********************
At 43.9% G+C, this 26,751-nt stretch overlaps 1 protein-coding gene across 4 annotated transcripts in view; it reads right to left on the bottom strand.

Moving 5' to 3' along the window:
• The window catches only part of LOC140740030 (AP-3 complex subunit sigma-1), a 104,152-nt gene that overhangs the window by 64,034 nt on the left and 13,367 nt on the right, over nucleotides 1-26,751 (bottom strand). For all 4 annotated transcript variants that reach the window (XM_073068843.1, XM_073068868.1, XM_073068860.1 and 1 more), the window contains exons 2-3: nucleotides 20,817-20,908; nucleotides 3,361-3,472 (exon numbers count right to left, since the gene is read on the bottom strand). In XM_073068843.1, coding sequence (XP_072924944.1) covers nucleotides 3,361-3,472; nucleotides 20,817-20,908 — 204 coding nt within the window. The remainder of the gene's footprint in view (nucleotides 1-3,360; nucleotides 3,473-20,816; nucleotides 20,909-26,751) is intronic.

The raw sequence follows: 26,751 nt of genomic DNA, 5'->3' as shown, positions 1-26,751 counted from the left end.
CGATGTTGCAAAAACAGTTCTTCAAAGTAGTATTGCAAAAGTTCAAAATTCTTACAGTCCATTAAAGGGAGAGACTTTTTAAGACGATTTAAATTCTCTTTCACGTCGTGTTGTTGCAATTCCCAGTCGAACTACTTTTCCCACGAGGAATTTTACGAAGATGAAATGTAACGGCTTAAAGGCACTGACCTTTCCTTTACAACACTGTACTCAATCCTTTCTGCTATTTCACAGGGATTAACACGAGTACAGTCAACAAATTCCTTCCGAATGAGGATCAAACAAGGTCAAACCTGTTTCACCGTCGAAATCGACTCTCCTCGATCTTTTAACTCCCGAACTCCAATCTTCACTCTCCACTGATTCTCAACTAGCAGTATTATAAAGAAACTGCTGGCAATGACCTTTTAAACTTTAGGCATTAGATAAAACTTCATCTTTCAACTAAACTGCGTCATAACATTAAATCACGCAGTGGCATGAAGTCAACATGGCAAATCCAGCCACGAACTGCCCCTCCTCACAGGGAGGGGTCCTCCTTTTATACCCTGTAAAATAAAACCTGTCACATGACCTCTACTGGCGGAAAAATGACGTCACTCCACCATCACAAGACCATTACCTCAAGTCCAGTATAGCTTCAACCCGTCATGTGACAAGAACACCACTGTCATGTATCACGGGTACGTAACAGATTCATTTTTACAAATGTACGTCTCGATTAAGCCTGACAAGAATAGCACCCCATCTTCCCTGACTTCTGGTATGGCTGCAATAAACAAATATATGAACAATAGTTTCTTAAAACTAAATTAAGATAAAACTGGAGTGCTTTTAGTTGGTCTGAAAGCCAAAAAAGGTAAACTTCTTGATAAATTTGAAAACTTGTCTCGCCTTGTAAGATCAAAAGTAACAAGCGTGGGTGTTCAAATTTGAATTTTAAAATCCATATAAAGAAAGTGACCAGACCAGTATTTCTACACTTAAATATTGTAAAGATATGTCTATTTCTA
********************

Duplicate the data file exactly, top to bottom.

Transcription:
At 43.9% G+C, this 26,751-nt stretch overlaps 1 protein-coding gene across 4 annotated transcripts in view; it reads right to left on the bottom strand.

Moving 5' to 3' along the window:
• The window catches only part of LOC140740030 (AP-3 complex subunit sigma-1), a 104,152-nt gene that overhangs the window by 64,034 nt on the left and 13,367 nt on the right, over nucleotides 1-26,751 (bottom strand). For all 4 annotated transcript variants that reach the window (XM_073068843.1, XM_073068868.1, XM_073068860.1 and 1 more), the window contains exons 2-3: nucleotides 20,817-20,908; nucleotides 3,361-3,472 (exon numbers count right to left, since the gene is read on the bottom strand). In XM_073068843.1, coding sequence (XP_072924944.1) covers nucleotides 3,361-3,472; nucleotides 20,817-20,908 — 204 coding nt within the window. The remainder of the gene's footprint in view (nucleotides 1-3,360; nucleotides 3,473-20,816; nucleotides 20,909-26,751) is intronic.

The raw sequence follows: 26,751 nt of genomic DNA, 5'->3' as shown, positions 1-26,751 counted from the left end.
CGATGTTGCAAAAACAGTTCTTCAAAGTAGTATTGCAAAAGTTCAAAATTCTTACAGTCCATTAAAGGGAGAGACTTTTTAAGACGATTTAAATTCTCTTTCACGTCGTGTTGTTGCAATTCCCAGTCGAACTACTTTTCCCACGAGGAATTTTACGAAGATGAAATGTAACGGCTTAAAGGCACTGACCTTTCCTTTACAACACTGTACTCAATCCTTTCTGCTATTTCACAGGGATTAACACGAGTACAGTCAACAAATTCCTTCCGAATGAGGATCAAACAAGGTCAAACCTGTTTCACCGTCGAAATCGACTCTCCTCGATCTTTTAACTCCCGAACTCCAATCTTCACTCTCCACTGATTCTCAACTAGCAGTATTATAAAGAAACTGCTGGCAATGACCTTTTAAACTTTAGGCATTAGATAAAACTTCATCTTTCAACTAAACTGCGTCATAACATTAAATCACGCAGTGGCATGAAGTCAACATGGCAAATCCAGCCACGAACTGCCCCTCCTCACAGGGAGGGGTCCTCCTTTTATACCCTGTAAAATAAAACCTGTCACATGACCTCTACTGGCGGAAAAATGACGTCACTCCACCATCACAAGACCATTACCTCAAGTCCAGTATAGCTTCAACCCGTCATGTGACAAGAACACCACTGTCATGTATCACGGGTACGTAACAGATTCATTTTTACAAATGTACGTCTCGATTAAGCCTGACAAGAATAGCACCCCATCTTCCCTGACTTCTGGTATGGCTGCAATAAACAAATATATGAACAATAGTTTCTTAAAACTAAATTAAGATAAAACTGGAGTGCTTTTAGTTGGTCTGAAAGCCAAAAAAGGTAAACTTCTTGATAAATTTGAAAACTTGTCTCGCCTTGTAAGATCAAAAGTAACAAGCGTGGGTGTTCAAATTTGAATTTTAAAATCCATATAAAGAAAGTGACCAGACCAGTATTTCTACACTTAAATATTGTAAAGATATGTCTATTTCTA